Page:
HR plays key role in cyber security: Report

Should cultivate risk-aware culture

HR can play a key role in securing an organization’s cyber security, according to IBM’s 2015 Cyber Security Intelligence Index, which pulled information from more than 8,000 client devices in over 100 countries.

More than one-half (55 per cent) of all cyber attacks are carried out by insiders. These insiders can be malicious — employees or third parties with physical or remote access to an employer’s assets with the intention to attack an organization’s cyber security — or “inadvertent actors.” 

And the breaches can pose a significant threat, resulting in substantial financial and reputational losses, said IBM.

More than 95 per cent of the breaches by insiders are caused by human error. They can include the accidental posting of confidential information, the sending of confidential information to the wrong party via email, fax or mail, or the improper disposal of clients’ records.

The breaches can be mitigated through proper hiring, onboarding and training practices, according to IBM, and human resources professionals need to be an essential part of any company’s cyber security. 

“Traditional security solutions, such as anti-virus and anti-spyware software, aren’t equipped for 24-7 compliance with consideration to the increasingly sophisticated and evolving cyber attacks,” said Paul Eisner, director of development, security intelligence and MSS for IBM Security in Fredericton. 

Instead, employers need to embrace a more active role when it comes to the cyber security realm and work towards cultivating a cyber risk-aware culture, he said.

“Providing effective user education is a good start,” said Eisner. “Cyber security is crucial right from the very beginning of onboarding a new employee.” 

Workflows, processes
Policy-based workflows and authorization processes should be introduced to employees as part of their initiation to the workplace, and these programs should be backed by behavioural analytics and security intelligence tools with automated monitoring services, said Eisner.

“In addition, employers should always monitor and audit what’s going on within the barriers of the company, such as looking out for any suspicious and out-of-the-ordinary behaviour.” 

Integrating an organization’s cyber security and HR assets is the best way to protect confidential information, said Kevin Wennekes, chief business officer for the Ottawa-based Canadian Advanced Technology Alliance.

“There’s almost a need for cyber security to be in the DNA of an organization and its structure,” said Wennekes. “Every role, every position, has to be considered from a cyber security risk perspective and every employee needs a basic understanding of how to protect and uphold the company’s cyber security strategies, mandates and requirements.”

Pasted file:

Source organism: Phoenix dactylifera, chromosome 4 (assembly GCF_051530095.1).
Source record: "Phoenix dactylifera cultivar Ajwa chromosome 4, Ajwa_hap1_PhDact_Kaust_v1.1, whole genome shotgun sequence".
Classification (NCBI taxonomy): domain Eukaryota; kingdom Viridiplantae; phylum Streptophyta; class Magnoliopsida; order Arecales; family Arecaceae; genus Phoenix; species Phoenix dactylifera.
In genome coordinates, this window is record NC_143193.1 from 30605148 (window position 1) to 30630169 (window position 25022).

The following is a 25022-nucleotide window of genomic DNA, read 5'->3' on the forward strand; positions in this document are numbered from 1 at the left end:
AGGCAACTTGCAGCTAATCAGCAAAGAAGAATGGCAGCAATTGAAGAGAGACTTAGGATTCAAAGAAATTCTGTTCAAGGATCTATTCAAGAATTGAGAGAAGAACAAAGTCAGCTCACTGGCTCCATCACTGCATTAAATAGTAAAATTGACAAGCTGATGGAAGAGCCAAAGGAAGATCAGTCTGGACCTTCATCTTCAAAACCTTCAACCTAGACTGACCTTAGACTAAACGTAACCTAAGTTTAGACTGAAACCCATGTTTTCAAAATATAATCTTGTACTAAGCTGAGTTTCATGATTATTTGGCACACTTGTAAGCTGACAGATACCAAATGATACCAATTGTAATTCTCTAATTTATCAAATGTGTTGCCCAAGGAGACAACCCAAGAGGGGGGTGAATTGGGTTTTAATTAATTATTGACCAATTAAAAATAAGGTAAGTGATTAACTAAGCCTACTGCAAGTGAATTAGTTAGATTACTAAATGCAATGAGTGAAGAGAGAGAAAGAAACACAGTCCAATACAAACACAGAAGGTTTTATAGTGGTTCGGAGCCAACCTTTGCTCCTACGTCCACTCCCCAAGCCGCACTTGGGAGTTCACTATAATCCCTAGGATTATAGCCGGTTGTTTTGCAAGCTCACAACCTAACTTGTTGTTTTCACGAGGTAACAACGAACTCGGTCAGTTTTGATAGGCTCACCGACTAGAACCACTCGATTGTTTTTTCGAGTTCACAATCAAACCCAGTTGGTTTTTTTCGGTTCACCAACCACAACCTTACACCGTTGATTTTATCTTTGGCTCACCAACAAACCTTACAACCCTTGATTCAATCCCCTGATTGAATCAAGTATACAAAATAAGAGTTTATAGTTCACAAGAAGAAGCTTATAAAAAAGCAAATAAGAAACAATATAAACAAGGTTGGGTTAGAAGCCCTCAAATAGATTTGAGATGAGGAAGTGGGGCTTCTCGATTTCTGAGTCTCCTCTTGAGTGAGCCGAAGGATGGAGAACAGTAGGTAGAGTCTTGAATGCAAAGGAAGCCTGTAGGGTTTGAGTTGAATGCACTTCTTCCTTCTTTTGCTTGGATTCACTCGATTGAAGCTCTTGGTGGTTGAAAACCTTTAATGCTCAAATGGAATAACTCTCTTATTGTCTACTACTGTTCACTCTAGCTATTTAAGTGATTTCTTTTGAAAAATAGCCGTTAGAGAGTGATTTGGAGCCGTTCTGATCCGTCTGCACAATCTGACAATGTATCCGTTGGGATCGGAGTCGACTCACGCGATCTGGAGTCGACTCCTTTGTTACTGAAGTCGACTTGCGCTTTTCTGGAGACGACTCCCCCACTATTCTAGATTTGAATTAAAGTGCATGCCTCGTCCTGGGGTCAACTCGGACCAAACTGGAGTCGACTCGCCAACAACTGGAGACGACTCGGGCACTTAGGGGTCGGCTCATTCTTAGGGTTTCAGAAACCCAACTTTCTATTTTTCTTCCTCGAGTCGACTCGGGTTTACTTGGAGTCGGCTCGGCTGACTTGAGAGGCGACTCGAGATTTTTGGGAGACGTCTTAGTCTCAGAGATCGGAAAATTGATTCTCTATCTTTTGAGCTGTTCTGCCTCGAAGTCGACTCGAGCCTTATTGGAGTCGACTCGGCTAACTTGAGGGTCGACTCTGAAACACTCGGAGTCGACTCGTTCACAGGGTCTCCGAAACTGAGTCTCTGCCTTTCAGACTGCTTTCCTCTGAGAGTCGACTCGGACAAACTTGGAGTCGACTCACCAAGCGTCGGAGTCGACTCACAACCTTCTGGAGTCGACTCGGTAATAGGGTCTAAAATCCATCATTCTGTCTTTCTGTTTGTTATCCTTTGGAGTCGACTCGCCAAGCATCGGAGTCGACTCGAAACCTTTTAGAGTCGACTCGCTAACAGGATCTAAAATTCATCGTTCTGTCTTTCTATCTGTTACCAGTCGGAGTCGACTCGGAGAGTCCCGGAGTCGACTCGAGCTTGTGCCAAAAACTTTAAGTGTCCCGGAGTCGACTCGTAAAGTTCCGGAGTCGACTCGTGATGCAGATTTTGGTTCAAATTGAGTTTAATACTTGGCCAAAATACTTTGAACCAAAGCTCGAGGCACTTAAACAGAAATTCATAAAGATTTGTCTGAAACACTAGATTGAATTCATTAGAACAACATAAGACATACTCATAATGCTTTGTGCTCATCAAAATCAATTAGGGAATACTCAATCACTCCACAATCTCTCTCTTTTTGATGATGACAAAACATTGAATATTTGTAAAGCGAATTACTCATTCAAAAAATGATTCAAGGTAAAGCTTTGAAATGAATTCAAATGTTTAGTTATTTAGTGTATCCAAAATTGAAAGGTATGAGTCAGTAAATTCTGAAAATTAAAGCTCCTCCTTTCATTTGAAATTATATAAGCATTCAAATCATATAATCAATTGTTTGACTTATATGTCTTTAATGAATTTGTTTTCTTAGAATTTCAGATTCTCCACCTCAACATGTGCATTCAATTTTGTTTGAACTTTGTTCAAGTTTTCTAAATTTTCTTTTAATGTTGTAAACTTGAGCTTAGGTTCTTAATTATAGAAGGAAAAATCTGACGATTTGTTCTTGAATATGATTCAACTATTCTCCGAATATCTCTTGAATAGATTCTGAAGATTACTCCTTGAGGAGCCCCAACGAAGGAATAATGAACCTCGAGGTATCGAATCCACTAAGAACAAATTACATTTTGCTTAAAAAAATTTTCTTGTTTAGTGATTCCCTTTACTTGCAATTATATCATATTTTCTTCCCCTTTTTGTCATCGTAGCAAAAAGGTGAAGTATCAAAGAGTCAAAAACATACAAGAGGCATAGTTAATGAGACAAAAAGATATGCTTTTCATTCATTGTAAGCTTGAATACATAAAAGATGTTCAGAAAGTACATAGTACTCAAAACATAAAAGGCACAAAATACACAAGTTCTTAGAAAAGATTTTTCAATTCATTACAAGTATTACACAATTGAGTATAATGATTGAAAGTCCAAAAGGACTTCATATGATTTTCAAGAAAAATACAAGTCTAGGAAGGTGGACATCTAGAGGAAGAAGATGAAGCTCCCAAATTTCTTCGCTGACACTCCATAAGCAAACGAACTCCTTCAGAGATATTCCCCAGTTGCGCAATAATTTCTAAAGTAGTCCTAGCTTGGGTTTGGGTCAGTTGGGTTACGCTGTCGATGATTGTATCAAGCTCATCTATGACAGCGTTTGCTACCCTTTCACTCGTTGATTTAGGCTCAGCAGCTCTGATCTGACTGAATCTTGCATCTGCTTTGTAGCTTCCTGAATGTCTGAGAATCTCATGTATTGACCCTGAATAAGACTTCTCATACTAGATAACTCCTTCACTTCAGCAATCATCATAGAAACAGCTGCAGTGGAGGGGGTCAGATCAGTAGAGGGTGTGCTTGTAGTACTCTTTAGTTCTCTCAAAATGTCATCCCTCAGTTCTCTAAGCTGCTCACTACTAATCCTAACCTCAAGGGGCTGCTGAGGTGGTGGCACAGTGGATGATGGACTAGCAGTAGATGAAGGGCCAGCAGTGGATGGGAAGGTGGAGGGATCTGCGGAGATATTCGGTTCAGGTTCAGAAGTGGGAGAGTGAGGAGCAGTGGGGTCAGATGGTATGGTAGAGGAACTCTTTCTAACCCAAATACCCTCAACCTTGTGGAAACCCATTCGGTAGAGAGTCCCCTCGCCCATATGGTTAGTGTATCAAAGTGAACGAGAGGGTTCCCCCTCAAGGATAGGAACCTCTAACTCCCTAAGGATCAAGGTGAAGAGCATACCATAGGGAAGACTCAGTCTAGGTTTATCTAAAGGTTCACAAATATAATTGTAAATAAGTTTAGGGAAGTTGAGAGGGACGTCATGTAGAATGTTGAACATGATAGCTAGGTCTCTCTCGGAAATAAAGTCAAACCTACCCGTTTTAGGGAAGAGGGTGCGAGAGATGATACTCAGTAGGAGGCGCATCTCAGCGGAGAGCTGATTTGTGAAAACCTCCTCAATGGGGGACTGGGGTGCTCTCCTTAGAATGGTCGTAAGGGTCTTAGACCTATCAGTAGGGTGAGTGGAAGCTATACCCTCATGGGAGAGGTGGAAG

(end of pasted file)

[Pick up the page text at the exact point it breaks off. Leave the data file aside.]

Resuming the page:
Human resources professionals are often an organization’s greatest asset in strengthening cyber security because they have a unique understanding of the workforce, he said.

“All employers face the challenge of addressing the weakest link in the cyber security chain, which is the human factor. It’s generally going to be a human error which impacts an organization,” said Wennekes. 

HR professionals are in a position to ensure cyber security speaks to the specific needs of an organization, and that cyber security is integrated into the company’s culture, he said, recommending cyber security be assessed as part of employees’ performance in the same way sales numbers might be. 

Cyber security is worth the investment of both an organization’s money and its time, said Janet Salopek, Calgary-based partner and senior consultant for Salopek & Associates. HR professionals are an integral part of that investment, she said, because they have the greatest understanding of a company’s culture and the people who create it.

“A large number of people in the workforce are millennials,” said Salopek. “Our millennials rely very heavily on their personal devices, either their cellphones or their computers, while they work. They strive for that work-life balance and so they often work from home and use their personal devices.” 

Understanding these types of workplace dynamics is an integral part of developing appropriate policies and programs to address cyber security, she said, and that understanding also ensures employees are trained in the most effective and efficient manner possible.  

“It’s critical right now because of who we have in our workforce and how they like to do their work,” said Salopek. 

When cyber security is integrated into an organization’s culture, she said, that security follows employees as they work remotely from home or abroad. 

“You have to talk about it, make it part of the culture of your organization. Organizations benefit from the fact that millennials willingly take work home with them or work from wherever they are to meet deadlines,” said Salopek. 

“When you create that type of work environment with those expectations and the desire for people to go that extra mile, that becomes part of your culture. When that happens, it’s really important to talk to your people about what they need to do to make sure they’re protecting themselves and also your organization.” 

Employers are often reluctant to discuss cyber security as it relates to employees working from home, said Salopek, because they fear it will lead to conversations about company-provided personal devices. 

“Sometimes, we’re reluctant to talk about this and put the topic on the table because we’re not sure where the conversation is going to go,” she said. “But I truly believe this is the way the majority of our people want to work and it allows them to have that work-life balance so we really need to be courageous and have these conversations.” 

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